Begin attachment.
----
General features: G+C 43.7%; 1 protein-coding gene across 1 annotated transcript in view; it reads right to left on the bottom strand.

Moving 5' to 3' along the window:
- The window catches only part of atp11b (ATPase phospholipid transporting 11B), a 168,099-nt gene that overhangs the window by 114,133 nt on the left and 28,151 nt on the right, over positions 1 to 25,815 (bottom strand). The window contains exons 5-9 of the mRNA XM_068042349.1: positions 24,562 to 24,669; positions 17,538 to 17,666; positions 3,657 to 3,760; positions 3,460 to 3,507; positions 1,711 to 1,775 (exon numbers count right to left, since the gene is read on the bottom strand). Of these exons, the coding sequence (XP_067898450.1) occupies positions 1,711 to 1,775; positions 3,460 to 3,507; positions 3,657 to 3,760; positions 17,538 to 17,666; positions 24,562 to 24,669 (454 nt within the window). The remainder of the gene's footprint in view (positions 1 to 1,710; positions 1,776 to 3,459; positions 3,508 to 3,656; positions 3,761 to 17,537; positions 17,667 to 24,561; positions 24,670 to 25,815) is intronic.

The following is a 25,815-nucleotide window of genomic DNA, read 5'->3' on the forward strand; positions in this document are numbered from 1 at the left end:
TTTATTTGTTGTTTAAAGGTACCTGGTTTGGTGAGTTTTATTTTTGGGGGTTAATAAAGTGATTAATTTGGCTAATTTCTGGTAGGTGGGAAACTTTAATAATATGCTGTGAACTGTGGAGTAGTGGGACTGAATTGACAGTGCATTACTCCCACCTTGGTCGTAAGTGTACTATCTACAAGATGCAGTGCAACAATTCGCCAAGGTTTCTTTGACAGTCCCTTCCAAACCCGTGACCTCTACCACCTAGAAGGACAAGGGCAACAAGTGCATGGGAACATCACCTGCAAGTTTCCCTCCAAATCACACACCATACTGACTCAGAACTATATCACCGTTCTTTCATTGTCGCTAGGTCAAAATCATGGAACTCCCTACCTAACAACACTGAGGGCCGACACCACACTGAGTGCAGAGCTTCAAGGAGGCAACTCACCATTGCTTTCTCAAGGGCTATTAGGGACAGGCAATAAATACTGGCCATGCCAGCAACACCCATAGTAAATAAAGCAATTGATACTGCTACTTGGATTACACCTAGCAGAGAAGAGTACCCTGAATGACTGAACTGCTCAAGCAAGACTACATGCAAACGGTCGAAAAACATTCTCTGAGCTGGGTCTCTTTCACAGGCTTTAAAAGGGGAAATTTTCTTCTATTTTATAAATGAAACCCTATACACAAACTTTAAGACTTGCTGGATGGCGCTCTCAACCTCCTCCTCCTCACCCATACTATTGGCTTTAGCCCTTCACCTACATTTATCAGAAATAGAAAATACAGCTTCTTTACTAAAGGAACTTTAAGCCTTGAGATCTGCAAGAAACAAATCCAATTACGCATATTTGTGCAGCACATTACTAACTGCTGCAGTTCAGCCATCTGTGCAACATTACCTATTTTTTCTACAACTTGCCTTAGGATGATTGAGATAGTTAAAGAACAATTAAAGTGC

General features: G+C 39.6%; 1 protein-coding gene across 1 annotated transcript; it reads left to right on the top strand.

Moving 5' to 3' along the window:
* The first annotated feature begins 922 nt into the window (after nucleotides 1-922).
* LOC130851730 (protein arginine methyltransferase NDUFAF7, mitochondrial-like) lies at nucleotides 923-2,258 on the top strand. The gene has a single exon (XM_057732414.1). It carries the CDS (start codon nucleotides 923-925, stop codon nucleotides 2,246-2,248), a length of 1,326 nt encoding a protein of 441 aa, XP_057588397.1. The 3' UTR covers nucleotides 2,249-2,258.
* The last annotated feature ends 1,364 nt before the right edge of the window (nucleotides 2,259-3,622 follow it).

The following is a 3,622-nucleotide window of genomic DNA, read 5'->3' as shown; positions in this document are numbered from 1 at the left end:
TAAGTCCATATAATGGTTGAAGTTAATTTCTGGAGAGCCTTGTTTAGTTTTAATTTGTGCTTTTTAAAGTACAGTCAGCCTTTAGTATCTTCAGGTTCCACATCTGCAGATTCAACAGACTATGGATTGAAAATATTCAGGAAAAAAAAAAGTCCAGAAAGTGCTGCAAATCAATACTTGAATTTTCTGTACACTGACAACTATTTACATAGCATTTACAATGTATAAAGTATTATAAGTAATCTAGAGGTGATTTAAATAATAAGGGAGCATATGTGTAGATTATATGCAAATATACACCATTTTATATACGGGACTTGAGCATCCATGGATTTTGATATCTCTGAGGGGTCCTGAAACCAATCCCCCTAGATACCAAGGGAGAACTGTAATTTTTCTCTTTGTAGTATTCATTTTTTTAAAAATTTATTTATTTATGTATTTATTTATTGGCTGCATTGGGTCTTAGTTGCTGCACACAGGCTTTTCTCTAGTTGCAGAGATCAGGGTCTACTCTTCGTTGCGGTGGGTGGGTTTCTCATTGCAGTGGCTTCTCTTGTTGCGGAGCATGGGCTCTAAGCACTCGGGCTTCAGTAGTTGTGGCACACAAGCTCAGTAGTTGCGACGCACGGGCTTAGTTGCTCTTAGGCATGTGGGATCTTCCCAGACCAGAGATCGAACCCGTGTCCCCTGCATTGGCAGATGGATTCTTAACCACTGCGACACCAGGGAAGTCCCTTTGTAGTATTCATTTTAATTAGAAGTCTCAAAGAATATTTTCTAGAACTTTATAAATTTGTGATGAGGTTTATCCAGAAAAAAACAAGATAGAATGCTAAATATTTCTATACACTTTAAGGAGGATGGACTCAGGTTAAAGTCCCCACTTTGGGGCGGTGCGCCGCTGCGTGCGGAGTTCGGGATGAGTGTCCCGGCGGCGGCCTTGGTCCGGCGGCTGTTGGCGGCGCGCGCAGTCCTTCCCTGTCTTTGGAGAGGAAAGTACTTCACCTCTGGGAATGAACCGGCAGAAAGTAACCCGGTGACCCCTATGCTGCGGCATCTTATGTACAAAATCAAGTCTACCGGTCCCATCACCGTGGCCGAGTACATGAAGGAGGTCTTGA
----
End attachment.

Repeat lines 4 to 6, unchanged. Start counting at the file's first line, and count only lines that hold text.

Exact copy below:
The following is a 25,815-nucleotide window of genomic DNA, read 5'->3' on the forward strand; positions in this document are numbered from 1 at the left end:
TTTATTTGTTGTTTAAAGGTACCTGGTTTGGTGAGTTTTATTTTTGGGGGTTAATAAAGTGATTAATTTGGCTAATTTCTGGTAGGTGGGAAACTTTAATAATATGCTGTGAACTGTGGAGTAGTGGGACTGAATTGACAGTGCATTACTCCCACCTTGGTCGTAAGTGTACTATCTACAAGATGCAGTGCAACAATTCGCCAAGGTTTCTTTGACAGTCCCTTCCAAACCCGTGACCTCTACCACCTAGAAGGACAAGGGCAACAAGTGCATGGGAACATCACCTGCAAGTTTCCCTCCAAATCACACACCATACTGACTCAGAACTATATCACCGTTCTTTCATTGTCGCTAGGTCAAAATCATGGAACTCCCTACCTAACAACACTGAGGGCCGACACCACACTGAGTGCAGAGCTTCAAGGAGGCAACTCACCATTGCTTTCTCAAGGGCTATTAGGGACAGGCAATAAATACTGGCCATGCCAGCAACACCCATAGTAAATAAAGCAATTGATACTGCTACTTGGATTACACCTAGCAGAGAAGAGTACCCTGAATGACTGAACTGCTCAAGCAAGACTACATGCAAACGGTCGAAAAACATTCTCTGAGCTGGGTCTCTTTCACAGGCTTTAAAAGGGGAAATTTTCTTCTATTTTATAAATGAAACCCTATACACAAACTTTAAGACTTGCTGGATGGCGCTCTCAACCTCCTCCTCCTCACCCATACTATTGGCTTTAGCCCTTCACCTACATTTATCAGAAATAGAAAATACAGCTTCTTTACTAAAGGAACTTTAAGCCTTGAGATCTGCAAGAAACAAATCCAATTACGCATATTTGTGCAGCACATTACTAACTGCTGCAGTTCAGCCATCTGTGCAACATTACCTATTTTTTCTACAACTTGCCTTAGGATGATTGAGATAGTTAAAGAACAATTAAAGTGC

General features: G+C 39.6%; 1 protein-coding gene across 1 annotated transcript; it reads left to right on the top strand.